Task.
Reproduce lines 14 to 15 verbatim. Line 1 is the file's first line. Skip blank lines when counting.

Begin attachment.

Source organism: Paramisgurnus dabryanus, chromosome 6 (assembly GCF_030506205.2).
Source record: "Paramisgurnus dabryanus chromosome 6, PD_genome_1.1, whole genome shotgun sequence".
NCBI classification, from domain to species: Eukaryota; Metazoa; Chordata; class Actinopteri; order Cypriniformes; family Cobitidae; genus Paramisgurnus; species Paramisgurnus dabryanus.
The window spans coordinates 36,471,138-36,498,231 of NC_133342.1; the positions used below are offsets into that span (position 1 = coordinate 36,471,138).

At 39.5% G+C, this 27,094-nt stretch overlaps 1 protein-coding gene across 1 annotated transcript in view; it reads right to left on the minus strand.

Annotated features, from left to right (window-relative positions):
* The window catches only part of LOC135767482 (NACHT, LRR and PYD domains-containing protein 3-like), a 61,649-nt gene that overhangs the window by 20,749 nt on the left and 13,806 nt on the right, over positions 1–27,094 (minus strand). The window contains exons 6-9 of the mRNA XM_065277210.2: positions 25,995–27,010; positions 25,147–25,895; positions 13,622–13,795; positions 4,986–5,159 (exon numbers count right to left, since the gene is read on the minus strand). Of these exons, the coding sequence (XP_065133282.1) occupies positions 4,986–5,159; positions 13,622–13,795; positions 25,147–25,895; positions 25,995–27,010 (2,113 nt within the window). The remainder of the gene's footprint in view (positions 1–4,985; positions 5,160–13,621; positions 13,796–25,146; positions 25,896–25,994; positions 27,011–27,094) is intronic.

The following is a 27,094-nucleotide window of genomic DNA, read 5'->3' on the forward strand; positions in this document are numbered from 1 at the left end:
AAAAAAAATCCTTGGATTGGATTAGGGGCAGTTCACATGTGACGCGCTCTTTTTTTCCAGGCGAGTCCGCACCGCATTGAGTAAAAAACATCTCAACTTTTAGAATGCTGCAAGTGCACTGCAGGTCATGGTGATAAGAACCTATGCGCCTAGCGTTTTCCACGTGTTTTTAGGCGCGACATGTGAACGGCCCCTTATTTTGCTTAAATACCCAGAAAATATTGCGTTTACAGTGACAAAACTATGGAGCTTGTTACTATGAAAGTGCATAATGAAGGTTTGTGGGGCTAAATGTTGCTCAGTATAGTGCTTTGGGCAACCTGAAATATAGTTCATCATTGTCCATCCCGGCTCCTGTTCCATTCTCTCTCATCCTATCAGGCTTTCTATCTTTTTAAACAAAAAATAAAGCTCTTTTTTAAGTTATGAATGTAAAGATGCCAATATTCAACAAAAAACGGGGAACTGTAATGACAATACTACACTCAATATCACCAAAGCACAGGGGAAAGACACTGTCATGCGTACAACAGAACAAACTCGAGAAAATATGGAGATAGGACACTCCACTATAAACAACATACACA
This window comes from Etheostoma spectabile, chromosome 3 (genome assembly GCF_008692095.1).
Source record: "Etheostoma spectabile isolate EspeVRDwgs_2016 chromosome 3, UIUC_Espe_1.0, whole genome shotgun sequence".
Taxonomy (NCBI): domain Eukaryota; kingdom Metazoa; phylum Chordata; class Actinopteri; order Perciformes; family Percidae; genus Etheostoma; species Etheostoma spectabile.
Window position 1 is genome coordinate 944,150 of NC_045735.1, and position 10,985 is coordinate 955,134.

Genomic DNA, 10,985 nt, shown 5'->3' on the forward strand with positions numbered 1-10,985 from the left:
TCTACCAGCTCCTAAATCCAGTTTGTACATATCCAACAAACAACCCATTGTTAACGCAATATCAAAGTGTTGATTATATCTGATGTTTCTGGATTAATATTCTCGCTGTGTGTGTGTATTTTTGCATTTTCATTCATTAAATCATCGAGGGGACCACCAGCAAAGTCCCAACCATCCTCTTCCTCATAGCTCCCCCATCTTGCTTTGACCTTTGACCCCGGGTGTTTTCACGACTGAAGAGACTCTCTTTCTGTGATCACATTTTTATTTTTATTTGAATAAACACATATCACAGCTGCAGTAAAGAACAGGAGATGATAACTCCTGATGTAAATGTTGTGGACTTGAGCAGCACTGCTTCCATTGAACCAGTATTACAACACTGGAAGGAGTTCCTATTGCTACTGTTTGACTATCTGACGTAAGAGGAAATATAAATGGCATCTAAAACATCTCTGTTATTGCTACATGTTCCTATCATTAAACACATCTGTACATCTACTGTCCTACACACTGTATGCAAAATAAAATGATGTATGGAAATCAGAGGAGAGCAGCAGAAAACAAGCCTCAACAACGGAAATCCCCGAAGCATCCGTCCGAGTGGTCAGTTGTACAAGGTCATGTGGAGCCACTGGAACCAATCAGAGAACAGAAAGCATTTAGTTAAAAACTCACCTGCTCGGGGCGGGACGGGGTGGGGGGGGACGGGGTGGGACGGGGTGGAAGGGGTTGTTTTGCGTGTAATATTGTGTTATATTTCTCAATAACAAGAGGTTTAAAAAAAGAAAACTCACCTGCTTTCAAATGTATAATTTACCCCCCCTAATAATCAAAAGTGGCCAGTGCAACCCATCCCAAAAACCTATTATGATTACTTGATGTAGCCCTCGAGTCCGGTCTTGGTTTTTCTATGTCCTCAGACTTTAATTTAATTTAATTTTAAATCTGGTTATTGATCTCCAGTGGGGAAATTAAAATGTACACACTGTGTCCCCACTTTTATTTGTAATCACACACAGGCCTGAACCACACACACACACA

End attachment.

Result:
Genomic DNA, 10,985 nt, shown 5'->3' on the forward strand with positions numbered 1-10,985 from the left:
TCTACCAGCTCCTAAATCCAGTTTGTACATATCCAACAAACAACCCATTGTTAACGCAATATCAAAGTGTTGATTATATCTGATGTTTCTGGATTAATATTCTCGCTGTGTGTGTGTATTTTTGCATTTTCATTCATTAAATCATCGAGGGGACCACCAGCAAAGTCCCAACCATCCTCTTCCTCATAGCTCCCCCATCTTGCTTTGACCTTTGACCCCGGGTGTTTTCACGACTGAAGAGACTCTCTTTCTGTGATCACATTTTTATTTTTATTTGAATAAACACATATCACAGCTGCAGTAAAGAACAGGAGATGATAACTCCTGATGTAAATGTTGTGGACTTGAGCAGCACTGCTTCCATTGAACCAGTATTACAACACTGGAAGGAGTTCCTATTGCTACTGTTTGACTATCTGACGTAAGAGGAAATATAAATGGCATCTAAAACATCTCTGTTATTGCTACATGTTCCTATCATTAAACACATCTGTACATCTACTGTCCTACACACTGTATGCAAAATAAAATGATGTATGGAAATCAGAGGAGAGCAGCAGAAAACAAGCCTCAACAACGGAAATCCCCGAAGCATCCGTCCGAGTGGTCAGTTGTACAAGGTCATGTGGAGCCACTGGAACCAATCAGAGAACAGAAAGCATTTAGTTAAAAACTCACCTGCTCGGGGCGGGACGGGGTGGGGGGGGACGGGGTGGGACGGGGTGGAAGGGGTTGTTTTGCGTGTAATATTGTGTTATATTTCTCAATAACAAGAGGTTTAAAAAAAGAAAACTCACCTGCTTTCAAATGTATAATTTACCCCCCCTAATAATCAAAAGTGGCCAGTGCAACCCATCCCAAAAACCTATTATGATTACTTGATGTAGCCCTCGAGTCCGGTCTTGGTTTTTCTATGTCCTCAGACTTTAATTTAATTTAATTTTAAATCTGGTTATTGATCTCCAGTGGGGAAATTAAAATGTACACACTGTGTCCCCACTTTTATTTGTAATCACACACAGGCCTGAACCACACACACACACA